A CTIA four pole plug and a few spare parts.
Besides transcribing phone calls, you’d think Google Live Transcribe could be used to transcribe podcasts and similar things - but, again, Live Transcribe can’t transcribe the audio from playback on the same phone it is running on.
The answer to that is a loop-back adapter that feeds the earphone audio from one phone back into that same phone’s microphone input.
That’s pretty much just the circuit that this all started with - the loop-back adapter that Google recommends:
|Google’s loop-back adapter|
|Do NOT use this circuit. It is very far from optimal.|
If you’ve been following this series of blog posts, then you know that I tested Google’s circuit and then improved it for a better frequency response.
|Use this circuit. It works well.|
The only difference is the value of the capacitor. Google’s recommended circuit cuts low frequencies something awful.
My circuit shows the earphone and microphone connected to separate phones, but it can also be built to connect the output of one phone to the same phone’s input - it can be built as a loop-back adapter just like Google’s circuit.
I built one and tried it out. It works just fine.
Here’s how I put mine together.
You’ll need the following parts:
|Component type||Component designator(s)||Value||Quantity|
|4 pole CTIA (TRRS) plug||1|
You’ll also need to figure out which parts of the plug go to which solder tabs. I reused a sketch I made last week for the plugs I have. Refer to the Howto:Solder by hand - Repair an Android headset post for instructions on finding the connections on your plug.
|Solder tab connections|
First connect R1 and R2 (1k each) to the earphone solder tabs.
|Connect R1 and R2|
|Note that I have shortened the “microphone” solder tab. There is barely enough space inside the connector shell for the needed parts.|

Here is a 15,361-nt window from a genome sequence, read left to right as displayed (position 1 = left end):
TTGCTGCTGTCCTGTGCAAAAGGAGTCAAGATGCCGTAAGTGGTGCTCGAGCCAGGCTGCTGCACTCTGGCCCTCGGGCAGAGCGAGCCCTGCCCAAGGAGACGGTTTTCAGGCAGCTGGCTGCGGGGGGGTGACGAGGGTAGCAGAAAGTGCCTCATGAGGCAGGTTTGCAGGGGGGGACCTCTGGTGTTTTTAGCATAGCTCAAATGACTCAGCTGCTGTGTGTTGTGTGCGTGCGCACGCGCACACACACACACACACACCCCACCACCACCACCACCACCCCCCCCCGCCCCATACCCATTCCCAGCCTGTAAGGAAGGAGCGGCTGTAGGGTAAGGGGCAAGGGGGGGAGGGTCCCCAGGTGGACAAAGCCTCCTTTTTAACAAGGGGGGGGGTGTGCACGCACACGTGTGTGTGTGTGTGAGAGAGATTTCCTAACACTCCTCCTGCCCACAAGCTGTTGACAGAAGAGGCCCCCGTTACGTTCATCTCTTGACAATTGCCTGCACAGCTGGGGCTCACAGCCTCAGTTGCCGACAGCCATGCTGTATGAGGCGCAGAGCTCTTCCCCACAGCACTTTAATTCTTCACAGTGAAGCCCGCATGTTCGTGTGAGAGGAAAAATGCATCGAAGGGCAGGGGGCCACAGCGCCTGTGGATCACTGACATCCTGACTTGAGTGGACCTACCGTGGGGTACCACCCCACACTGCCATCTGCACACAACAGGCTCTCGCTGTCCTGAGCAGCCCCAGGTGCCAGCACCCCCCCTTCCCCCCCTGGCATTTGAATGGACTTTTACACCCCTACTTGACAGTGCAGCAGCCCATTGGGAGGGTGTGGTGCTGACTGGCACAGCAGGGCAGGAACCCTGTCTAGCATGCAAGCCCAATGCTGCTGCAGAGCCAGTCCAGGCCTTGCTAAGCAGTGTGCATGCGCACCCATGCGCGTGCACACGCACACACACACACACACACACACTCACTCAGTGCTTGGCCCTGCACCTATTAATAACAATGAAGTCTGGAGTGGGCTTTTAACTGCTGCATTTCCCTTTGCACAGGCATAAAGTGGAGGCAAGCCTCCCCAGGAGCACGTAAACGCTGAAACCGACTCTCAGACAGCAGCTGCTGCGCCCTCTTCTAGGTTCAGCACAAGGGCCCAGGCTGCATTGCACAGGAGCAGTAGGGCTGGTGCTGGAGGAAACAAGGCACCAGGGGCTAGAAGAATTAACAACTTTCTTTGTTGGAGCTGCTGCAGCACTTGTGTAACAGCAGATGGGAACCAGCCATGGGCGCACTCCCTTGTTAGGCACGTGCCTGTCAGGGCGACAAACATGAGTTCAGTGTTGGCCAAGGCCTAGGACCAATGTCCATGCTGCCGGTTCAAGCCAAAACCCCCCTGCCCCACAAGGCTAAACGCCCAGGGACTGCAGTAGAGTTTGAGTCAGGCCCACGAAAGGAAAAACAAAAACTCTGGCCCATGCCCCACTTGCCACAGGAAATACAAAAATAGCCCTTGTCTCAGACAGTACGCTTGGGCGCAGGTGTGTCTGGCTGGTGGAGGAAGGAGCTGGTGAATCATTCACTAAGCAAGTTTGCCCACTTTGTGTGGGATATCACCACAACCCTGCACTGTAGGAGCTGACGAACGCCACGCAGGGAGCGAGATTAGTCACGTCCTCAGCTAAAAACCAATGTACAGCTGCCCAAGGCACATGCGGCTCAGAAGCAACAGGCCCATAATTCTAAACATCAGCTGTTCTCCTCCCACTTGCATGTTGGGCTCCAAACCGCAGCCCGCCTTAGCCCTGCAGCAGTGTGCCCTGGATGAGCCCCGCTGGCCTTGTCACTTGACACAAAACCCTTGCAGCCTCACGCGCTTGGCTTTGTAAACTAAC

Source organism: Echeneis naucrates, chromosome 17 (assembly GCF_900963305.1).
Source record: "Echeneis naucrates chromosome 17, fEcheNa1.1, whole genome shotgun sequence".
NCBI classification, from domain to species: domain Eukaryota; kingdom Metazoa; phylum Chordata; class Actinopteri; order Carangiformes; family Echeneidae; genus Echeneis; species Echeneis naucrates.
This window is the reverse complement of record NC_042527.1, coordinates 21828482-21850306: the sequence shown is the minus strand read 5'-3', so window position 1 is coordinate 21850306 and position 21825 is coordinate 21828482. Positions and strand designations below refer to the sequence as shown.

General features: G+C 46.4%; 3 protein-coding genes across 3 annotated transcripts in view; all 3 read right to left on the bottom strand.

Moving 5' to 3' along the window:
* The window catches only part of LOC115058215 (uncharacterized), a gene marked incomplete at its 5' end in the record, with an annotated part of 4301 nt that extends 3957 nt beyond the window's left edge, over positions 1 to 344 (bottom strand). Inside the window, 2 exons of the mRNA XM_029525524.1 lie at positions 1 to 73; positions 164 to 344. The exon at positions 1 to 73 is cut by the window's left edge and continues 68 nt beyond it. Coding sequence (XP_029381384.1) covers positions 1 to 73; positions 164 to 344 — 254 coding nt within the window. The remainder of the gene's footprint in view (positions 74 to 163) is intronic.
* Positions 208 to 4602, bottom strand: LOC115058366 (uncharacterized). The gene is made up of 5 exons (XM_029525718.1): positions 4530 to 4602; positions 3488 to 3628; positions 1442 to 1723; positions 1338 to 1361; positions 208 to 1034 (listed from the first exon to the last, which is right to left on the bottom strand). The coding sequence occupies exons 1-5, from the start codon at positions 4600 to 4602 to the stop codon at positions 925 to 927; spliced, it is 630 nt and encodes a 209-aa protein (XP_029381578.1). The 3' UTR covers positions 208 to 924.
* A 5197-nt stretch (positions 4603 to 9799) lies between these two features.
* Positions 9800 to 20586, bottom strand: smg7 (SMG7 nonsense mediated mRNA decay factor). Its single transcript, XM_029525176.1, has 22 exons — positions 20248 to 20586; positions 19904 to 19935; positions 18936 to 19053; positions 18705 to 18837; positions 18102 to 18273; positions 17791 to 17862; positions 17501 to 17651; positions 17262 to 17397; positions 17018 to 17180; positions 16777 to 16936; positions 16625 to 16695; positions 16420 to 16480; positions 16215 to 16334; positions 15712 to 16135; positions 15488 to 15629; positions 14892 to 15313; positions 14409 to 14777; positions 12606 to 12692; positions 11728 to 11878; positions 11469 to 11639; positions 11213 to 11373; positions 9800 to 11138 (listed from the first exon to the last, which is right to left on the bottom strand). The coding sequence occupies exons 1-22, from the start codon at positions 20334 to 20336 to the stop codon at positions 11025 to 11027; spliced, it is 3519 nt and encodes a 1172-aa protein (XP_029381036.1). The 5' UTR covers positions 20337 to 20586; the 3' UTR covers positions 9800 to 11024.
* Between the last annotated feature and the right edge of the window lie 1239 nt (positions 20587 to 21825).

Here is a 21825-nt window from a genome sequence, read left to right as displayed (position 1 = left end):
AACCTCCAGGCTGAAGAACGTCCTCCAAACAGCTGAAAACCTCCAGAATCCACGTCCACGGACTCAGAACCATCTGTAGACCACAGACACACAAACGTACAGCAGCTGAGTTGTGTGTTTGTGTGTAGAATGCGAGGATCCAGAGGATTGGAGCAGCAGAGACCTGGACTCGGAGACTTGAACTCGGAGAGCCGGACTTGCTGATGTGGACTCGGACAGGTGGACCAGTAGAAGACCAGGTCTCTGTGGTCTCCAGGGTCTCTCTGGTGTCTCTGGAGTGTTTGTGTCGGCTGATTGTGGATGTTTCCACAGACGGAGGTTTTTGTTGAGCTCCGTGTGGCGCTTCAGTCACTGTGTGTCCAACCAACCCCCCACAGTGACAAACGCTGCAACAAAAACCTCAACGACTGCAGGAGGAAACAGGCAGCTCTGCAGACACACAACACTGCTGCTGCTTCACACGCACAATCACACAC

|Connect the free ends together while you are at it.|
Connect the junction of R1 and R2 to ground via R3 (100 ohms) to form the attenuator.
|Connect R3 to make the attenuator|
Connect R4 (2k) between the microphone and ground so that the phone will use the external (headset) microphone input.
Connect R5 (100 ohms) in series with the microphone connection.
Connect C1 between the attenuator output and R5 (the microphone series resistor.)
|Make sure that the negative side (with the “-“ stripe) goes towards R1 and R2 while the positive side goes to R5.|
It should work now. Plug it into your phone and make sure that Live Transcribe can properly transcribe from playback on the phone.
If it doesn’t work, check for short circuits and make sure you’ve assembled it correctly. Remember that you have to sketch the TRRS connections and the solder tabs for your plug. They may not be the same as on my plug.
Once it works, you can screw the shell onto the plug.
|You can see the capacitor through the slits in the shell.|
There you have it: a functional loop-back adapter that you can use with Live Transcribe.
|That’s Live Transcribe transcribing Carl Sagan’s Pale Blue Dot speech.|
|Playback and transcription on one phone.|